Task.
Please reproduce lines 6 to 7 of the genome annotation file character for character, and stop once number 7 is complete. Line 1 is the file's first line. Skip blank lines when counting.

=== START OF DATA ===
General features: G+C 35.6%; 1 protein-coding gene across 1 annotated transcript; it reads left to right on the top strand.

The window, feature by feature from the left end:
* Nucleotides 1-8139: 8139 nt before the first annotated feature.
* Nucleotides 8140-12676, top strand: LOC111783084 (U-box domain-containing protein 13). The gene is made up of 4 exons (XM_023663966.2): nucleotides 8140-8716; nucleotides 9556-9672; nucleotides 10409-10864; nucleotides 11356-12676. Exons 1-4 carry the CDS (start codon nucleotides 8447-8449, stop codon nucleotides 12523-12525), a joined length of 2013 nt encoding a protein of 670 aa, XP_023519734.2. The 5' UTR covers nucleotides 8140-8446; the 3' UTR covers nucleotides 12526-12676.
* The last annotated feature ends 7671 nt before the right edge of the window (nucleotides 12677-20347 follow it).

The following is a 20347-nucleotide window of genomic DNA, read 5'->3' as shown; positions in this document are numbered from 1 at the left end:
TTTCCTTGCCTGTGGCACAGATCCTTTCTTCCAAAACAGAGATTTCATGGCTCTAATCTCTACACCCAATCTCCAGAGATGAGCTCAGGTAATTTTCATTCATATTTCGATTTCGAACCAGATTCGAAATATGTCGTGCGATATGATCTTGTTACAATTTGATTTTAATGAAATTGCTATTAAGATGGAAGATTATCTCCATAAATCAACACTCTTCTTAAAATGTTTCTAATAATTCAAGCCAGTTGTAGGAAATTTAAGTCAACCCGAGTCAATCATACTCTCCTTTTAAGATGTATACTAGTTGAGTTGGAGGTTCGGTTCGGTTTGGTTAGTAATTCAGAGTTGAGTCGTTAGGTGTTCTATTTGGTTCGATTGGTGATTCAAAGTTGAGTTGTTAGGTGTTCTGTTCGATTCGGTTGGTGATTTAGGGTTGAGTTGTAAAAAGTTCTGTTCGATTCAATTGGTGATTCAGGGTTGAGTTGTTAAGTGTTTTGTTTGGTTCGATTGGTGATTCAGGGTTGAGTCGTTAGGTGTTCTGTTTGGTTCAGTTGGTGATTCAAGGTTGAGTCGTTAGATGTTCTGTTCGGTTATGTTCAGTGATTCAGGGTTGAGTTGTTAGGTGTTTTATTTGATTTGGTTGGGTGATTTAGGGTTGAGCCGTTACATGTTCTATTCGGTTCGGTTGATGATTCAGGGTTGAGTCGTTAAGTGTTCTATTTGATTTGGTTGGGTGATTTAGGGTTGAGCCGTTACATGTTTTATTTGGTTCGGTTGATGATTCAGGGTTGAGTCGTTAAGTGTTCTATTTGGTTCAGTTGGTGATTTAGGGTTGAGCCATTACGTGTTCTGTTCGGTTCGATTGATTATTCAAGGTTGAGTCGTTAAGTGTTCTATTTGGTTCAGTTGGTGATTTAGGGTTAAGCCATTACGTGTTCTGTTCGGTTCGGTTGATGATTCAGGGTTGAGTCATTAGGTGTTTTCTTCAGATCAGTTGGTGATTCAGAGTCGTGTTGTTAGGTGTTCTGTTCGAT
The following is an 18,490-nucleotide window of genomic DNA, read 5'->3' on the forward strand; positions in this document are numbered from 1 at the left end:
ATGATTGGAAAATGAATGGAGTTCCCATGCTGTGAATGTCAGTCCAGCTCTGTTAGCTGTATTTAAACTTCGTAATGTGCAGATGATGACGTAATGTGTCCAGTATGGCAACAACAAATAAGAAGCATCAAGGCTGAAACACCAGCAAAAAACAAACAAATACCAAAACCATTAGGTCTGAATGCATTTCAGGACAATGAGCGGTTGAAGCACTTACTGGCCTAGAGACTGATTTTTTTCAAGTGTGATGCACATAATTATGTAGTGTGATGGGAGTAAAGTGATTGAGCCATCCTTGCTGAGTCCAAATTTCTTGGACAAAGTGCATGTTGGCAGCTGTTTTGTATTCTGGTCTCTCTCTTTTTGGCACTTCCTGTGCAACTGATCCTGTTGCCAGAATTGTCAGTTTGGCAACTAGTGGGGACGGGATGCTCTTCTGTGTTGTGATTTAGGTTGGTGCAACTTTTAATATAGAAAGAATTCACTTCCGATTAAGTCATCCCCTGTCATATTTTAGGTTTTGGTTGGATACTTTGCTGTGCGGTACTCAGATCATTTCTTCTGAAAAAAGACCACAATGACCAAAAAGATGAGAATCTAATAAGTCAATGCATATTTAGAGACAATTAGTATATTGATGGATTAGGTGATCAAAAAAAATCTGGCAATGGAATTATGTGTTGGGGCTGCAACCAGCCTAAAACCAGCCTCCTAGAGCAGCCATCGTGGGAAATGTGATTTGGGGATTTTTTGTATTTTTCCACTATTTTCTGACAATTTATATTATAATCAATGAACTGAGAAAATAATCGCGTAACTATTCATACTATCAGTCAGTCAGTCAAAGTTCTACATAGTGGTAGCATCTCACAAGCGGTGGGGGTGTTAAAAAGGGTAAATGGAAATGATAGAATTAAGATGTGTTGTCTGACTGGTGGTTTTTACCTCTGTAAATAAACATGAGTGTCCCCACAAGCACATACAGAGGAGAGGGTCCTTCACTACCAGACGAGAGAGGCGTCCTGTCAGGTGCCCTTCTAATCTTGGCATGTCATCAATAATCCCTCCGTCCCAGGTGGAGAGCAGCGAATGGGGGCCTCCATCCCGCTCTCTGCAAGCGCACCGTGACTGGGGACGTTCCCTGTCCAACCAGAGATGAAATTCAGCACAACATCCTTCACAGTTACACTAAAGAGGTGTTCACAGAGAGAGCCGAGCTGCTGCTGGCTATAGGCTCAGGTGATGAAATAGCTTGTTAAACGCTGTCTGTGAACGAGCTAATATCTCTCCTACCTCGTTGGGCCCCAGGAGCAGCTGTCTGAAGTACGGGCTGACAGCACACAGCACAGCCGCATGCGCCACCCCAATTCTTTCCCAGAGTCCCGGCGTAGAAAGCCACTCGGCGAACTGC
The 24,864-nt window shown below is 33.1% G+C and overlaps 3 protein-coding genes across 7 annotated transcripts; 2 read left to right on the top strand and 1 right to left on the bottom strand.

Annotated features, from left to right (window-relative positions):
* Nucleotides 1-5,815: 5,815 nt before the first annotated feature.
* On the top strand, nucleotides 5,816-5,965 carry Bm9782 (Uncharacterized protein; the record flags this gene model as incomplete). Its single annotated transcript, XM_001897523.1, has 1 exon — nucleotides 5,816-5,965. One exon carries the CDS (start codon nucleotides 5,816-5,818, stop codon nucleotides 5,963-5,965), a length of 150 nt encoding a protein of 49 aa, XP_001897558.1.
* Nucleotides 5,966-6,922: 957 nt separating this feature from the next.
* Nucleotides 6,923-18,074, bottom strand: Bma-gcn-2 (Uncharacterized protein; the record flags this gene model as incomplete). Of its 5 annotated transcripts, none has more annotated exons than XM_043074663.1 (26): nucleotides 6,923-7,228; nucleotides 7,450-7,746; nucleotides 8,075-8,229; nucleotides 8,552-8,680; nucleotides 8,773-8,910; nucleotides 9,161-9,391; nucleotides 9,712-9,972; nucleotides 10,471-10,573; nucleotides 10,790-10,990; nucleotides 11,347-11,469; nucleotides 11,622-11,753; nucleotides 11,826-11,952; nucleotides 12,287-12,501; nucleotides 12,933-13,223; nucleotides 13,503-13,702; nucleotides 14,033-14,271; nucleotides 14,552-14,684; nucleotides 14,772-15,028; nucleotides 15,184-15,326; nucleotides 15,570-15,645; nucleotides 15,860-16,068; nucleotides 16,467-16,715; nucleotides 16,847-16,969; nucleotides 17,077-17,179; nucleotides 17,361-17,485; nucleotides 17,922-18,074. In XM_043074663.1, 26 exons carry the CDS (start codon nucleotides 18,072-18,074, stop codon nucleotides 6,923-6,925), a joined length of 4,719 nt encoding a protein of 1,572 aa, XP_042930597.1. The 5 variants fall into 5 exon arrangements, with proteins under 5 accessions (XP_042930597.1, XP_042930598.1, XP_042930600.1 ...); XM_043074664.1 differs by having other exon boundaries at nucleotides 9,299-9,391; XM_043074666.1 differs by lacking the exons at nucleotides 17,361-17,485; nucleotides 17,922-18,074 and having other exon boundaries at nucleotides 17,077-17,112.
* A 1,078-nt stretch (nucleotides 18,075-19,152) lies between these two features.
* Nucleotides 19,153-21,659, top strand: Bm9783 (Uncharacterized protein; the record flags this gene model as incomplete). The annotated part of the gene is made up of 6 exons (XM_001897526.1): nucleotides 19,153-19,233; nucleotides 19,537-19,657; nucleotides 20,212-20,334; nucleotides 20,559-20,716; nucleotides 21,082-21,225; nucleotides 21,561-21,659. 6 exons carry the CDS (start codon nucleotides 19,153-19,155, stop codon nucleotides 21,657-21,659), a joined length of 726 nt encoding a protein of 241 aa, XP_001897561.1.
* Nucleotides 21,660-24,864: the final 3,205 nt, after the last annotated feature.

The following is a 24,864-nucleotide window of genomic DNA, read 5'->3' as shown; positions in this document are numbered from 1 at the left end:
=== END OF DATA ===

The following is a 20347-nucleotide window of genomic DNA, read 5'->3' as shown; positions in this document are numbered from 1 at the left end:
TTTCCTTGCCTGTGGCACAGATCCTTTCTTCCAAAACAGAGATTTCATGGCTCTAATCTCTACACCCAATCTCCAGAGATGAGCTCAGGTAATTTTCATTCATATTTCGATTTCGAACCAGATTCGAAATATGTCGTGCGATATGATCTTGTTACAATTTGATTTTAATGAAATTGCTATTAAGATGGAAGATTATCTCCATAAATCAACACTCTTCTTAAAATGTTTCTAATAATTCAAGCCAGTTGTAGGAAATTTAAGTCAACCCGAGTCAATCATACTCTCCTTTTAAGATGTATACTAGTTGAGTTGGAGGTTCGGTTCGGTTTGGTTAGTAATTCAGAGTTGAGTCGTTAGGTGTTCTATTTGGTTCGATTGGTGATTCAAAGTTGAGTTGTTAGGTGTTCTGTTCGATTCGGTTGGTGATTTAGGGTTGAGTTGTAAAAAGTTCTGTTCGATTCAATTGGTGATTCAGGGTTGAGTTGTTAAGTGTTTTGTTTGGTTCGATTGGTGATTCAGGGTTGAGTCGTTAGGTGTTCTGTTTGGTTCAGTTGGTGATTCAAGGTTGAGTCGTTAGATGTTCTGTTCGGTTATGTTCAGTGATTCAGGGTTGAGTTGTTAGGTGTTTTATTTGATTTGGTTGGGTGATTTAGGGTTGAGCCGTTACATGTTCTATTCGGTTCGGTTGATGATTCAGGGTTGAGTCGTTAAGTGTTCTATTTGATTTGGTTGGGTGATTTAGGGTTGAGCCGTTACATGTTTTATTTGGTTCGGTTGATGATTCAGGGTTGAGTCGTTAAGTGTTCTATTTGGTTCAGTTGGTGATTTAGGGTTGAGCCATTACGTGTTCTGTTCGGTTCGATTGATTATTCAAGGTTGAGTCGTTAAGTGTTCTATTTGGTTCAGTTGGTGATTTAGGGTTAAGCCATTACGTGTTCTGTTCGGTTCGGTTGATGATTCAGGGTTGAGTCATTAGGTGTTTTCTTCAGATCAGTTGGTGATTCAGAGTCGTGTTGTTAGGTGTTCTGTTCGAT